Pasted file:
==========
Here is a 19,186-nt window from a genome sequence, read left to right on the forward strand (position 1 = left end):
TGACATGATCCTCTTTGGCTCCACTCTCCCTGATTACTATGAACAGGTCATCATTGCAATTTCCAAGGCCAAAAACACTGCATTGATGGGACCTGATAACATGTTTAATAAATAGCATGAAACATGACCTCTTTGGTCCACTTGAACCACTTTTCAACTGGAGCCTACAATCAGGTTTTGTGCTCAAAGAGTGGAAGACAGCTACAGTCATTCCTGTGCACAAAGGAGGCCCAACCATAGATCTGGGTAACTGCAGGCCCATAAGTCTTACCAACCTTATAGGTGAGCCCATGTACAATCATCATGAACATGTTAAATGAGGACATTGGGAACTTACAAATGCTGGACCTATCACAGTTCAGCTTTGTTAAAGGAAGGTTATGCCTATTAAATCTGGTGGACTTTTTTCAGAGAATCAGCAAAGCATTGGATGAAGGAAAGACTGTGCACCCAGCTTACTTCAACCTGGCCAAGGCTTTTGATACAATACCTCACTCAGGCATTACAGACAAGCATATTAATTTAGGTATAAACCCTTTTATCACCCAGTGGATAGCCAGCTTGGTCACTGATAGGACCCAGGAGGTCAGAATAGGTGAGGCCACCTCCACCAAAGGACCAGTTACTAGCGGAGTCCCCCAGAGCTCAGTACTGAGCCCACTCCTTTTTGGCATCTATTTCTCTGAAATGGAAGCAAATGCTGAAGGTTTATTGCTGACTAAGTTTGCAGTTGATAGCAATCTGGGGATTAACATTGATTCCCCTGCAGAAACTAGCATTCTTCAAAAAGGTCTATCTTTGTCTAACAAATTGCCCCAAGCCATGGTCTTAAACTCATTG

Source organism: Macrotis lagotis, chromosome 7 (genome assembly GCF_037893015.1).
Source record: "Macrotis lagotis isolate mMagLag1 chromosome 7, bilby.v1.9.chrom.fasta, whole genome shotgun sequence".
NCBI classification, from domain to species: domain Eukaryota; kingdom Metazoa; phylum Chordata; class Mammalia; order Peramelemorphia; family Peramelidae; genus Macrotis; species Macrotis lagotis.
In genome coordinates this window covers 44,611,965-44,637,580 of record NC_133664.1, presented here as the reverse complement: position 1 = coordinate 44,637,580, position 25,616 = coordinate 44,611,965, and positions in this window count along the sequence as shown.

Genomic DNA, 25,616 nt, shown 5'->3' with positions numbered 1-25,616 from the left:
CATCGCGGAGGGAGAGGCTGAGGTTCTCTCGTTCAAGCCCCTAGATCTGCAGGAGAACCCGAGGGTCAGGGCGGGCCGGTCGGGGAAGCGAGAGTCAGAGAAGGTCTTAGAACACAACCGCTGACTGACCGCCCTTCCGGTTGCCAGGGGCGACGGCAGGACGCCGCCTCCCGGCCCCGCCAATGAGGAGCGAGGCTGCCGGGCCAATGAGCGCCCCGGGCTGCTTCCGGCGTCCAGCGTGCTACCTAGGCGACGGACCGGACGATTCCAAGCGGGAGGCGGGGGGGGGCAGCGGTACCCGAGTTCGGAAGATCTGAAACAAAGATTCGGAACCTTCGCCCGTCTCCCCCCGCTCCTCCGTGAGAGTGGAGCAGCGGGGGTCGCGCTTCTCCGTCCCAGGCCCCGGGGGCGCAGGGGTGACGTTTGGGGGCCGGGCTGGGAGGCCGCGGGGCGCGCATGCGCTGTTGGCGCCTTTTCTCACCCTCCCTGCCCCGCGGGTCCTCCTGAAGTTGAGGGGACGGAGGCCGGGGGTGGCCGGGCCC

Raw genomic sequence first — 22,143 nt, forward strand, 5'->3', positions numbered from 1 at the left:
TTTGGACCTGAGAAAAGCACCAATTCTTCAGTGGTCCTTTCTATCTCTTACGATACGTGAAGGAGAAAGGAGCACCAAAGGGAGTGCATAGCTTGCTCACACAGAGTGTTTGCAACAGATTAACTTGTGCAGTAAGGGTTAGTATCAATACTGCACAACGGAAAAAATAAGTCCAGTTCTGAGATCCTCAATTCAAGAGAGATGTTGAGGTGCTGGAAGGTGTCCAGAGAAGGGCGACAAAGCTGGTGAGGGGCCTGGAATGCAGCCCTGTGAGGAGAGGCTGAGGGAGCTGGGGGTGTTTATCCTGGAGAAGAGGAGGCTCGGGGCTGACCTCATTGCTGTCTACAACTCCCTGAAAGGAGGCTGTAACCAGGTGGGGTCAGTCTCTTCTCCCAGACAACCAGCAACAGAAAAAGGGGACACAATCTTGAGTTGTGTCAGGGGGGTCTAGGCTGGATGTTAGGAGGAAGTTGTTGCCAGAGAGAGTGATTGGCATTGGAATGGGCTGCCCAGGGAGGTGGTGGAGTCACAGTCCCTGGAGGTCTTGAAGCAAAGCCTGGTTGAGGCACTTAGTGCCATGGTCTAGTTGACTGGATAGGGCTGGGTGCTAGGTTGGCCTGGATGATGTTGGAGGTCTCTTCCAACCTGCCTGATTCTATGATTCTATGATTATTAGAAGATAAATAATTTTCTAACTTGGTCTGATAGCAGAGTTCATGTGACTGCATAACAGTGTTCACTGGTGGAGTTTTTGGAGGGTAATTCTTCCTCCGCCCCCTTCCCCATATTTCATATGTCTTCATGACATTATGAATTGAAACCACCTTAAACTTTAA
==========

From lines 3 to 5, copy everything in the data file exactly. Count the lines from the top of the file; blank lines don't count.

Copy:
Source organism: Macrotis lagotis, chromosome 7 (genome assembly GCF_037893015.1).
Source record: "Macrotis lagotis isolate mMagLag1 chromosome 7, bilby.v1.9.chrom.fasta, whole genome shotgun sequence".
NCBI classification, from domain to species: domain Eukaryota; kingdom Metazoa; phylum Chordata; class Mammalia; order Peramelemorphia; family Peramelidae; genus Macrotis; species Macrotis lagotis.